The Murder of a Jazz Musicain
Chapter 3Holmes sat in a dreaded cell inside the police station. Damn, that smell, He thought to himself. It was the smell of blood and piss, the smell of death. Traces of marijuana were on the bench. The cemented floor was stained and sticky from Kool-Aid or something, and yet it could be worse. Instead Holmes only stared at the roll of film the vanishing victim gave him. He didn’t even bother telling any of the other officers about this. The metal chamber door opened, by a guard with the body of a weight lifter.
“Chief wants to talk to you,” he grunted.
“Is he mad?”
“Hell yeah,” a man of short stature and a thick southern accent, who is pugnacious as he is pudgy, stepped in front of Holmes.
“What do you need Chief?”
“Give me your badge son,” Holmes pulled out his badge and placed it inside Chief’s hand.
“Do you need my gun?”
“No, keep that, you own it anyways. Besides you’re going to be off the force for only a little bit.”
“How longs a little bit?”
“Until she says so,”
“You mean I’m going to see a shrink?”
“Yeah Detective, her name’s Dr. Arcane,” Chief gave Holmes a business card. “Heard she’s real good with this sort of thing, we even scheduled your first appointment, tomorrow at ten. When she signs off for your release, mentally, you’ll get your badge back. ”
“Will I still get paid?”
“Yeah but the psychiatrist is coming out of your salary so it’s not much but don’t be complainin’. Plus you’re off that murder case you’ve been workin’ on,”
“Thank you Chief, will I have to work on it again when I’m back, even if she considers the case part of the problem?”
“Nah, I let the others work on it. You just go get better.”
“Thanks again,” Holmes smiled and waved good bye. When his face was away from Chief’s eye sight his smile faded. In a way he was both frustrated and yet relieved. He knows he’s not crazy but he’s glad he doesn’t have to work on the Susie Johnson murder case. He pulls out the roll of film again, questioning how he got it.
“Hey Holmes,” Rick said.
“What do you need?” barked Holmes.
“Can’t a guy apologize?”
“You already did, now tell me, what do you need?”
“Nothing, but I got something for you,” two thick files were placed on Holmes hand.
“You still think you’re crazy?”
“The guy you saw said he was friends Chuck Luis, right?”
“That’s right; he said he was shot in the old jazz lounge near us.”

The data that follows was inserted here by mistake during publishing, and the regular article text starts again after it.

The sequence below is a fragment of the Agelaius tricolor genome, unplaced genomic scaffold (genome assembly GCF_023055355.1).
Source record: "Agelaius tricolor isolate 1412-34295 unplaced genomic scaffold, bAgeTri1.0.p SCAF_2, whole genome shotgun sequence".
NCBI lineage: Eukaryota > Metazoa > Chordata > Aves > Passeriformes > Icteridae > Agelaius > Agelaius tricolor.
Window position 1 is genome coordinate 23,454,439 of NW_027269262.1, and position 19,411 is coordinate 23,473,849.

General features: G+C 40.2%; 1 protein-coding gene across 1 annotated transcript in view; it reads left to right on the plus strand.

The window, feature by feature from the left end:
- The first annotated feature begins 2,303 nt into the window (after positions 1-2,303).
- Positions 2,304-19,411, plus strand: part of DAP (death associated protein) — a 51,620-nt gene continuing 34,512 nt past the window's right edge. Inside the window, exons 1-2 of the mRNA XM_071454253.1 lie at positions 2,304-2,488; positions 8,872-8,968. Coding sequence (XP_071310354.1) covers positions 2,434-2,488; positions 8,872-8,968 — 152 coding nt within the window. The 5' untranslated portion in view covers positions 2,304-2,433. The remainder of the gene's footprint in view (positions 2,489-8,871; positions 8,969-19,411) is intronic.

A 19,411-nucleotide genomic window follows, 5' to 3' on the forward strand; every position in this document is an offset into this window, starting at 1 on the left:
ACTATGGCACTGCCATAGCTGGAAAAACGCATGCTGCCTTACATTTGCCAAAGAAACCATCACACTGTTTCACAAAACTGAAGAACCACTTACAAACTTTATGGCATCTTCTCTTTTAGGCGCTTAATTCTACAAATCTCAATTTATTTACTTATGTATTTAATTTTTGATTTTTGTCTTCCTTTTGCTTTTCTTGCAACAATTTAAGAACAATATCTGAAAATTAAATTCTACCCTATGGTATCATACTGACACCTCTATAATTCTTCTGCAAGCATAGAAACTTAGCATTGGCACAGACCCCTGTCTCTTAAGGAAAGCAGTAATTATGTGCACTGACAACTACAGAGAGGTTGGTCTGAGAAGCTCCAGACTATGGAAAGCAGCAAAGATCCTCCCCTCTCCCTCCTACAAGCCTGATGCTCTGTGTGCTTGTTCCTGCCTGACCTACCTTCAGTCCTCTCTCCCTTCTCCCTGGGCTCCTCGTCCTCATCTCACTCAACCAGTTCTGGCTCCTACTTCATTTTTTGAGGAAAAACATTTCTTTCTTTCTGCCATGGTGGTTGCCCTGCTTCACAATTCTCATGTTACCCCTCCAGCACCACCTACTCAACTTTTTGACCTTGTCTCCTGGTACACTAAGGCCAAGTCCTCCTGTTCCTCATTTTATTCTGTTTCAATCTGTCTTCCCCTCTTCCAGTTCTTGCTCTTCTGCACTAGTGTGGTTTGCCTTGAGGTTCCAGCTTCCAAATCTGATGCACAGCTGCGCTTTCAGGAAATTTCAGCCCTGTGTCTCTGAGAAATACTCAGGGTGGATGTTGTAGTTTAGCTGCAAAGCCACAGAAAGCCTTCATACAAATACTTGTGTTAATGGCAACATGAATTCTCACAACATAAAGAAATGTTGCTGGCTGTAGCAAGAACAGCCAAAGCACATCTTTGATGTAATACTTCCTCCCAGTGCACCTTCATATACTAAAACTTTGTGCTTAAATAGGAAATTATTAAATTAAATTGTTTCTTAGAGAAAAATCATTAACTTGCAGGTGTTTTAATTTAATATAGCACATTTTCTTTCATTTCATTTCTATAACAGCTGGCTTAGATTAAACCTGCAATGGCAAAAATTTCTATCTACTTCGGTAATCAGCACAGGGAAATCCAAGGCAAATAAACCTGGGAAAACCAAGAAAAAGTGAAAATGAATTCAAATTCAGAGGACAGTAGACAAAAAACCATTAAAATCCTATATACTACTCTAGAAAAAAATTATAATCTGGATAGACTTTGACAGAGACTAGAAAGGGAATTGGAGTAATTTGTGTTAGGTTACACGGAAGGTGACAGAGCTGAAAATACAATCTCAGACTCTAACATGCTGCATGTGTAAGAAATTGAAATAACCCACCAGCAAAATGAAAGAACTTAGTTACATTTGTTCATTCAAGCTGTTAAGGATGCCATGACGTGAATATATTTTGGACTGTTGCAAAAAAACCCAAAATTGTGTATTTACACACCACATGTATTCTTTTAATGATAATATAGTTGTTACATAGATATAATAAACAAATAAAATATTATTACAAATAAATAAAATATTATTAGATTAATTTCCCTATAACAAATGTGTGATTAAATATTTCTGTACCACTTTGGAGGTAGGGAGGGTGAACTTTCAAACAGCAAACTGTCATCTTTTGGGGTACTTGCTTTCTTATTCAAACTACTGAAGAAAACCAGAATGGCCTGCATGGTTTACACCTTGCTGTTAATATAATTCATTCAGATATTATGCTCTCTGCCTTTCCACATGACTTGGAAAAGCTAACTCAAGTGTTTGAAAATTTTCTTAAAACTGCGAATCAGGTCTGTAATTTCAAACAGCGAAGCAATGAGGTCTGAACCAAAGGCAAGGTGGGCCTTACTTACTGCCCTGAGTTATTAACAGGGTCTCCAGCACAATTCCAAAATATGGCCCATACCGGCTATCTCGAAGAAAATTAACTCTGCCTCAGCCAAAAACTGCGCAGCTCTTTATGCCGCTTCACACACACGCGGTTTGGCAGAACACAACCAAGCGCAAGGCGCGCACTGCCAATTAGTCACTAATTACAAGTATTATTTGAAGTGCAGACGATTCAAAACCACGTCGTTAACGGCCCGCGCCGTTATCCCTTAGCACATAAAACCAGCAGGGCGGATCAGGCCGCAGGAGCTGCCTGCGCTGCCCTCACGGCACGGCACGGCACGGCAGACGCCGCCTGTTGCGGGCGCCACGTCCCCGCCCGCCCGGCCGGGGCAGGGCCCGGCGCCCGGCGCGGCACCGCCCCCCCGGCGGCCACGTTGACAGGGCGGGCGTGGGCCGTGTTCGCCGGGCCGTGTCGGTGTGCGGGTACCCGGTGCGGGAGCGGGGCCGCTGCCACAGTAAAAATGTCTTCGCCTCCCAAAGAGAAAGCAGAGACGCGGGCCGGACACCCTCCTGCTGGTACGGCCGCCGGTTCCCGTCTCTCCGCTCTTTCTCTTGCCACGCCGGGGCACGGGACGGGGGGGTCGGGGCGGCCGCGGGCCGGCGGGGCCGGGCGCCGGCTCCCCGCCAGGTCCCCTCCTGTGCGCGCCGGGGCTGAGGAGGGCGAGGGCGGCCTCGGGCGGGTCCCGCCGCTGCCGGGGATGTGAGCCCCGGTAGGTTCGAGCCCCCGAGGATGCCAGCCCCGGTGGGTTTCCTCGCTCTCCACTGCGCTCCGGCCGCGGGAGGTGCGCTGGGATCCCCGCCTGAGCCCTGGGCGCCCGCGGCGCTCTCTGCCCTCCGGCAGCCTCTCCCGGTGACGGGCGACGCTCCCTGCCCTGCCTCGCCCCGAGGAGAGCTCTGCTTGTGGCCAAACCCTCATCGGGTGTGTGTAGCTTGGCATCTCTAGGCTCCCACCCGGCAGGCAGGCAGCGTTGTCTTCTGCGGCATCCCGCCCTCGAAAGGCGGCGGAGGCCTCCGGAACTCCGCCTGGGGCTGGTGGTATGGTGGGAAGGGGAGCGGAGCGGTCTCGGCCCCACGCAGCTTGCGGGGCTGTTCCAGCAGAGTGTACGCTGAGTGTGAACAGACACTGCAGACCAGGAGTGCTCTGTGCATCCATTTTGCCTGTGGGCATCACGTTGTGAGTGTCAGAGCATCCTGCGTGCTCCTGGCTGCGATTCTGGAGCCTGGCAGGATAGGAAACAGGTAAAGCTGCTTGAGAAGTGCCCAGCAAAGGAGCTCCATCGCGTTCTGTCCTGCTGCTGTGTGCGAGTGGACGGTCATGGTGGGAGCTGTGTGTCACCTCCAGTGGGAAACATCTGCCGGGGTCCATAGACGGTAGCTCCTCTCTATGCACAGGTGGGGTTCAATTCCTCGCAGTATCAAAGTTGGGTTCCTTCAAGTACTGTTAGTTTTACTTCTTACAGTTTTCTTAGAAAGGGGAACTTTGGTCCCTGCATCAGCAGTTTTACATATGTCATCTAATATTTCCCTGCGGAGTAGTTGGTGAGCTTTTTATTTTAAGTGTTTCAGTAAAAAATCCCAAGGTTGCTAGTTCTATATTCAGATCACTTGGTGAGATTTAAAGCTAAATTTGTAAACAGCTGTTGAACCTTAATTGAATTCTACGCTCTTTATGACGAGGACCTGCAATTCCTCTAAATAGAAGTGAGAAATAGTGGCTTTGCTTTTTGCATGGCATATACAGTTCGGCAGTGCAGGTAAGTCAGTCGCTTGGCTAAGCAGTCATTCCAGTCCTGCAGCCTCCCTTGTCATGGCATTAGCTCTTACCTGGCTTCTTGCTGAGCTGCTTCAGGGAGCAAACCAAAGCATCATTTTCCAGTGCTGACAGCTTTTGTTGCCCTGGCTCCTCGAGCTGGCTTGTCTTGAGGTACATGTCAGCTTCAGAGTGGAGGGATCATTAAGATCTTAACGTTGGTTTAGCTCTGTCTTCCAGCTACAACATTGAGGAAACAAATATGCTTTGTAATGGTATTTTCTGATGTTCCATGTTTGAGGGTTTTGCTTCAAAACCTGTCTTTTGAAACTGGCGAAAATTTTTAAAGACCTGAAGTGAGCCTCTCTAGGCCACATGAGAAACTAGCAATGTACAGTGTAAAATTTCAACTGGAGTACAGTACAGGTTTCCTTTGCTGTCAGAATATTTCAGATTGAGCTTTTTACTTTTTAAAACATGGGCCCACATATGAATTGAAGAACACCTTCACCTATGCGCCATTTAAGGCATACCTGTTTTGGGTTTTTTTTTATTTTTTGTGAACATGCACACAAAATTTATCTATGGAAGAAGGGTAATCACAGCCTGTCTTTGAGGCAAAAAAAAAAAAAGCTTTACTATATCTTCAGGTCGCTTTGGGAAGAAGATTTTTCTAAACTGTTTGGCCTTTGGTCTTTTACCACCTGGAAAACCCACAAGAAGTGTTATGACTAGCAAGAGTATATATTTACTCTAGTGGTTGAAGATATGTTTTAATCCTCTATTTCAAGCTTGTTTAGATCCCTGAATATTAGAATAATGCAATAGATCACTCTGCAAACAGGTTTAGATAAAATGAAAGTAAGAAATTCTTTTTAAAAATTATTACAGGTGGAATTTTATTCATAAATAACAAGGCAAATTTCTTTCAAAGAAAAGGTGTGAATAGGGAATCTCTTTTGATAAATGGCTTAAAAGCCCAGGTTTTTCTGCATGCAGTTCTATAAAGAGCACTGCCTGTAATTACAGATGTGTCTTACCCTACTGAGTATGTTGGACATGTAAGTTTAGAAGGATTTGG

“Well Chuck really was murdered in his jazz lounge, and he had a friend named Jimmy Carabi who was found in the alley, shot and bruised the same way as the guy you saw in your report.” Holmes opened the file and pulled out a news paper article with the victim he saw.
“Is this Carabi?” Holmes asked.
“Yeah, is he the guy?’
“Yeah he’s the guy I saw. Did we ever find the killer?”
“Yes and no,”
“What do you mean?”
“Jimmy took the wrap,” Holmes reacted astonished, as if he found a skeleton in his closet, from the statement. How the hell can that be? The mere thought of Carabi ever killing such an innocent man bewildered him, yet he never met Chuck Luis, have I?
“How?” Holmes asked.
“Jimmy had the same type of gun used to kill Chuck, plus gun residue was found on his hands.” Holmes looked around; making sure no one was watching, and whispered.
“Don’t tell anyone but I found this at the scene.” He showed him the role of film.
“Why didn’t you tell anyone about this?” Rick whispered.
“Because what if I’m wrong?”
“Don’t give me that Holmes. Even if you did imagined it all this case is too strange to ignore, but you still get that film developed. Now is there anything else you need to tell me?”
“No, that’s about it.” Except that blind man I saw, I wonder if I imagined him too.
“Alright, tell me if you find anything else.”
“Alright Rick.” Alfred looked down, deep inside he knows there’s more to tell. That dream I had earlier, back in the bar, was about a jazz man getting shot, Chuck Luis no doubt. Now I have this role of film, from the kinda’ camera you’d expect to see ten years ago, but it looks too good of a shape to be found in an alleyway.